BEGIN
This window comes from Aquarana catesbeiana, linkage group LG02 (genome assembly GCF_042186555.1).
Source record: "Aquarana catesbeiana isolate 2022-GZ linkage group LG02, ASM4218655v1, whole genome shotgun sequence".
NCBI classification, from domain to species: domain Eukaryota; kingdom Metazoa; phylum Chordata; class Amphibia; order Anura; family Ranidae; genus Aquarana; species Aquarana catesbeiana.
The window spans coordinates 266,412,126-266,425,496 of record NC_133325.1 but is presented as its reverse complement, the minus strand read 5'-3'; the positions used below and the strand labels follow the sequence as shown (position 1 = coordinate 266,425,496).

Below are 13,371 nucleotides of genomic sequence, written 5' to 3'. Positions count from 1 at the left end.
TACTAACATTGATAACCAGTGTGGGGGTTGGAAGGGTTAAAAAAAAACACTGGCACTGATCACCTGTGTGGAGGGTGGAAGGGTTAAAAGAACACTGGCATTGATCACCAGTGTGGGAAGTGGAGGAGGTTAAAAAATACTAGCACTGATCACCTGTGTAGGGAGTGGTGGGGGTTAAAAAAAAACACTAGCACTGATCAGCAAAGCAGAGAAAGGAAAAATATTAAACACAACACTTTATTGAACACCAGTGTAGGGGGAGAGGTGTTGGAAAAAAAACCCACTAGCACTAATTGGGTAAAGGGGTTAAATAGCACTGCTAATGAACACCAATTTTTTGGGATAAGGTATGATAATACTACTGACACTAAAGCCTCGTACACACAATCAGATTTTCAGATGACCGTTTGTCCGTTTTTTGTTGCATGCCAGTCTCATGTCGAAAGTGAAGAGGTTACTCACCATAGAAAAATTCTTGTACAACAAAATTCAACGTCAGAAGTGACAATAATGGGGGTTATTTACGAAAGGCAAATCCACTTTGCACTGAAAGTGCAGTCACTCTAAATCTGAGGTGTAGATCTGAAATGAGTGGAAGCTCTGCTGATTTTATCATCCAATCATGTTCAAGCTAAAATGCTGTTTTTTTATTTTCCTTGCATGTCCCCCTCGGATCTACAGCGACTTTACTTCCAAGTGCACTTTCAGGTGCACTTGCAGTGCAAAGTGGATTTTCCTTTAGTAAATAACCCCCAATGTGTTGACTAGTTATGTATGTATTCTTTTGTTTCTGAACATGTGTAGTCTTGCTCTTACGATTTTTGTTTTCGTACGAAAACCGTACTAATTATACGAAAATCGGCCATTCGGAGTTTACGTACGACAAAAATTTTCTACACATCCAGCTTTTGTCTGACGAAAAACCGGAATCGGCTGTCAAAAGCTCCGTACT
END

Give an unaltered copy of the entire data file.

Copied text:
This window comes from Aquarana catesbeiana, linkage group LG02 (genome assembly GCF_042186555.1).
Source record: "Aquarana catesbeiana isolate 2022-GZ linkage group LG02, ASM4218655v1, whole genome shotgun sequence".
NCBI classification, from domain to species: domain Eukaryota; kingdom Metazoa; phylum Chordata; class Amphibia; order Anura; family Ranidae; genus Aquarana; species Aquarana catesbeiana.
The window spans coordinates 266,412,126-266,425,496 of record NC_133325.1 but is presented as its reverse complement, the minus strand read 5'-3'; the positions used below and the strand labels follow the sequence as shown (position 1 = coordinate 266,425,496).

Below are 13,371 nucleotides of genomic sequence, written 5' to 3'. Positions count from 1 at the left end.
TACTAACATTGATAACCAGTGTGGGGGTTGGAAGGGTTAAAAAAAAACACTGGCACTGATCACCTGTGTGGAGGGTGGAAGGGTTAAAAGAACACTGGCATTGATCACCAGTGTGGGAAGTGGAGGAGGTTAAAAAATACTAGCACTGATCACCTGTGTAGGGAGTGGTGGGGGTTAAAAAAAAACACTAGCACTGATCAGCAAAGCAGAGAAAGGAAAAATATTAAACACAACACTTTATTGAACACCAGTGTAGGGGGAGAGGTGTTGGAAAAAAAACCCACTAGCACTAATTGGGTAAAGGGGTTAAATAGCACTGCTAATGAACACCAATTTTTTGGGATAAGGTATGATAATACTACTGACACTAAAGCCTCGTACACACAATCAGATTTTCAGATGACCGTTTGTCCGTTTTTTGTTGCATGCCAGTCTCATGTCGAAAGTGAAGAGGTTACTCACCATAGAAAAATTCTTGTACAACAAAATTCAACGTCAGAAGTGACAATAATGGGGGTTATTTACGAAAGGCAAATCCACTTTGCACTGAAAGTGCAGTCACTCTAAATCTGAGGTGTAGATCTGAAATGAGTGGAAGCTCTGCTGATTTTATCATCCAATCATGTTCAAGCTAAAATGCTGTTTTTTTATTTTCCTTGCATGTCCCCCTCGGATCTACAGCGACTTTACTTCCAAGTGCACTTTCAGGTGCACTTGCAGTGCAAAGTGGATTTTCCTTTAGTAAATAACCCCCAATGTGTTGACTAGTTATGTATGTATTCTTTTGTTTCTGAACATGTGTAGTCTTGCTCTTACGATTTTTGTTTTCGTACGAAAACCGTACTAATTATACGAAAATCGGCCATTCGGAGTTTACGTACGACAAAAATTTTCTACACATCCAGCTTTTGTCTGACGAAAAACCGGAATCGGCTGTCAAAAGCTCCGTACT